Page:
First post: Nonresistance: A Personal Background Previous post: Nonresistance: A Biblical Theology of Violence (Part 3)
I’m going to try to pick up the pace a bit and finish out the Biblical theology section. We’ll finish up the Old Testament in this installment, and then come back for a couple posts covering the teachings of Jesus and the apostles. After that, we’ll be ready to go back and summarize what the Bible says for us today about violence and self-defense.
“Wisdom literature” generally encompasses Psalms, Proverbs, and Ecclesiastes. As you probably already know, David and Solomon both contributed heavily to the Psalms and Proverbs (though they weren’t the only ones). And, as part of God’s inspired word, these are more than just their opinions or journal entries. They’re given for our edification. So there are a couple more or less related things we will pull out from these books before we finish up the Old Testament.
In the Psalms, we see cries for justice. Sometimes referred to as imprecatory Psalms, we have examples of the Psalmist praying for salvation from and judgment on those who persecute him. See, for example, Psalm 69.
But in Proverbs, we seem to see something contradictory - passages that tell us to care for our enemies, give them food or drink when they are in need, and not to rejoice when they fall. Why the difference?
The key is that the imprecatory Psalms aren’t praying for judgment for the sake of personal vengeance, against a personal enemy. The Psalmist begs for deliverance from the enemies of God so that those who see it will glorify God and trust in His saving hand. By contrast, Proverbs is telling us how to relate on a personal level to our personal enemies - those who have wronged us, but are not necessarily making themselves enemies of the Gospel.
There really is no conflict between the imprecatory Psalms and the teachings of Proverbs; they merely apply to different situations. As Ecclesiastes says, there is a time to kill, and a time to heal; a time for war, and a time for peace. Part of discerning the Biblical theology of violence is being able to differentiate between those situations. We will spend more time later defining those differences more specifically.
Israel was growing tired of the seemingly constant warfare with their enemies. Sometimes a strong king would rise up who would cause God’s law to be kept in the land, and it would prosper for a time; then an evil king would come into power, and Israel’s enemies would return again. But through the din, God’s prophets carried a thread of hope: There will be a time when God causes wars to cease. The Lord Himself will judge between nations, and decide disputes; His Law will prevail, and there will be no need for warfare any more.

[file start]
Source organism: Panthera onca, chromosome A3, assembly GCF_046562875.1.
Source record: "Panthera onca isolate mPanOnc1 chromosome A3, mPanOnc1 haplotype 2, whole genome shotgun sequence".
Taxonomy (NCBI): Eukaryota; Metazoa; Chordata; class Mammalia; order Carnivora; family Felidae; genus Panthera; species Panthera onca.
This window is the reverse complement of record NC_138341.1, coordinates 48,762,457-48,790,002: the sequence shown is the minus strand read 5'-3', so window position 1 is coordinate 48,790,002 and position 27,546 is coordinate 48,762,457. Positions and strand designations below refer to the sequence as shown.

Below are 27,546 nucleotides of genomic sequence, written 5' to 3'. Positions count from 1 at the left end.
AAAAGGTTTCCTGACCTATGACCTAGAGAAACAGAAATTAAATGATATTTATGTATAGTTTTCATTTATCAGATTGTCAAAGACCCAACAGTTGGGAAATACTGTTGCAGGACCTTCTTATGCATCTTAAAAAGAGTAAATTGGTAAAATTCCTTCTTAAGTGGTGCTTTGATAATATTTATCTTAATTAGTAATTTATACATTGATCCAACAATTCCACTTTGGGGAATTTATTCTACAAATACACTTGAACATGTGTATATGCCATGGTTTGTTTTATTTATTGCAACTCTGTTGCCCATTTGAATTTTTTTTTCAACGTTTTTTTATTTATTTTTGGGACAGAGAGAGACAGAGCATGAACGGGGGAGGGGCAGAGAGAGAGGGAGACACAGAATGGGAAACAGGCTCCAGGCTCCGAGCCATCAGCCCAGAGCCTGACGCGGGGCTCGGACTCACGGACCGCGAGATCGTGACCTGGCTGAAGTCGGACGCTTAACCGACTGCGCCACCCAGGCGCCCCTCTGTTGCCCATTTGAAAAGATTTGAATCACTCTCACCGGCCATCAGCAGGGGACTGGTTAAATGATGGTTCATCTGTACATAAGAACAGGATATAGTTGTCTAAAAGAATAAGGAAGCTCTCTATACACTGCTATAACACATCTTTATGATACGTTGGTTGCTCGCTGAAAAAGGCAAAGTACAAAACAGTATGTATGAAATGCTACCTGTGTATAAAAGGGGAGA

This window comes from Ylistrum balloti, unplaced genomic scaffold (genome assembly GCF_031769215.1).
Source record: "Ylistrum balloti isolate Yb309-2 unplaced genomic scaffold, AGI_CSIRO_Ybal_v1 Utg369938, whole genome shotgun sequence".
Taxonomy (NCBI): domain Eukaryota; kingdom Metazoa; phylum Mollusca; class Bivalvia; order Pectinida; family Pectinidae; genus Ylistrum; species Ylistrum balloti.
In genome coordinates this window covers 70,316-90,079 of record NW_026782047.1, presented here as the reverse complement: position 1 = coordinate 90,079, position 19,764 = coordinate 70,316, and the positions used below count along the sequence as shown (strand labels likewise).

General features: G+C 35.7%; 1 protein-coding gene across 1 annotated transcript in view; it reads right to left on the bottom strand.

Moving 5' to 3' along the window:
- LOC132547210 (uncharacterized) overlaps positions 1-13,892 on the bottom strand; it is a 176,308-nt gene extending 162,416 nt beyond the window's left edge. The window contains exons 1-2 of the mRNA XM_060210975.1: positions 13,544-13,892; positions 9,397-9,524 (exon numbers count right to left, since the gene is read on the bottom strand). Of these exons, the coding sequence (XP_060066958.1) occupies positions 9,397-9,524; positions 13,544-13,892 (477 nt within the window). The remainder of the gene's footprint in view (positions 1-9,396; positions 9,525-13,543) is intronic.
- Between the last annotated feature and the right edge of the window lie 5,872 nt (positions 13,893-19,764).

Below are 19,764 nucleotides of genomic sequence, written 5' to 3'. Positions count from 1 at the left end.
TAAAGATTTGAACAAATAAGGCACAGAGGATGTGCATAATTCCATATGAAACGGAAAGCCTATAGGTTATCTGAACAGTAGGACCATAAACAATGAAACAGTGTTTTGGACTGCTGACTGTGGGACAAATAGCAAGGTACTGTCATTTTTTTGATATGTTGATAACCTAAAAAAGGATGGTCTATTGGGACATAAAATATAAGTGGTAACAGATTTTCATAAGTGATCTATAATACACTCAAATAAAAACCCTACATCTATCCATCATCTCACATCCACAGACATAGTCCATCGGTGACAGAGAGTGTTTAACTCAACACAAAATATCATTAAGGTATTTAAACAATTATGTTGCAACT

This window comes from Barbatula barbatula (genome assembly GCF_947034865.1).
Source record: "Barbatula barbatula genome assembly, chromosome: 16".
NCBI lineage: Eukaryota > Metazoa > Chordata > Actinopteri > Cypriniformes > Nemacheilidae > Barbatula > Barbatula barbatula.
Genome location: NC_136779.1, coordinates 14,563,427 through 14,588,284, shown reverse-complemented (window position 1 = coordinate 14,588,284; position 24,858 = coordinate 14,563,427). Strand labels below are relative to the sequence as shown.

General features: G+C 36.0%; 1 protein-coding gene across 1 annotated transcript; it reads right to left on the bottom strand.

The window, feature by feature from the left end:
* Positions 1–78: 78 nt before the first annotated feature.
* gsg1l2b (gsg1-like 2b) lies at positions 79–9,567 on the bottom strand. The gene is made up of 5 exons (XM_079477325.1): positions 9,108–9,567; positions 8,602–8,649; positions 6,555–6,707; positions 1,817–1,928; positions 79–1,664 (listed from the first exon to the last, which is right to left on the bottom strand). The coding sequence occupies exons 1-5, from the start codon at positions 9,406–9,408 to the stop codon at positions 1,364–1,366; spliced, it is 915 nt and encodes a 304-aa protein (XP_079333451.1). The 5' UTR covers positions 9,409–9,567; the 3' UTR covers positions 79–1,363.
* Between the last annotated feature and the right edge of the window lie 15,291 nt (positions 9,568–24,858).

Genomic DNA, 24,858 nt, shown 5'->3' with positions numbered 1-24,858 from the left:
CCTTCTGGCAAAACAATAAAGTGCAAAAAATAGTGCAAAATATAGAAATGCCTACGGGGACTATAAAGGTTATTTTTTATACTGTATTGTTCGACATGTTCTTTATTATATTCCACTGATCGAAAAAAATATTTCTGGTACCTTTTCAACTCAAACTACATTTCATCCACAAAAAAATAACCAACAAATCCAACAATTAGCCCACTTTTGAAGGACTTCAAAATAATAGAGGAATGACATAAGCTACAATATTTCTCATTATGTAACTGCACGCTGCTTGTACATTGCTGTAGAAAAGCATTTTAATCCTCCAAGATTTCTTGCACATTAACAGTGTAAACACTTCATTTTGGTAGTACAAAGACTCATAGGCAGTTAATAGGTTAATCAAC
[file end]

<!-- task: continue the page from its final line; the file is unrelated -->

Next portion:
Warfare is essentially a fight against evil. It is necessary, in this life, while evil prevails; but it is only temporary. Violence will, ultimately, come to an end as evil’s influence on creation does. This is the hope that we look forward to.
But in the mean time, violence remains a part of life. Governments use violence as part of their God-ordained role in maintaining justice. This is why, when soldiers came to John the Baptist, he commanded them to be just in their dealings: “Do not extort money from anyone by threats or by false accusation, and be content with your wages.” He didn’t command them to give up violence, or to quit being a soldier; even though they worked under the command of a heathen emperor1, their position was still a legitimate one.
We will be moving on to the New Testament in the next post. In the mean time, I’d like to ask a favor. I will probably be doing a post on objections down the road, so as you’re reading through this and my other posts, feel free to leave comments with any objections you come up with. Don’t worry if they aren’t well thought out or particularly deep. If it occurred to you, it’ll likely occur to someone else as well, and I can evaluate them and perhaps explain them better in the future.
Whether the soldiers were Roman or Jewish, the Roman occupation meant they were ultimately under the authority of and answerable to the Roman emperor. ↩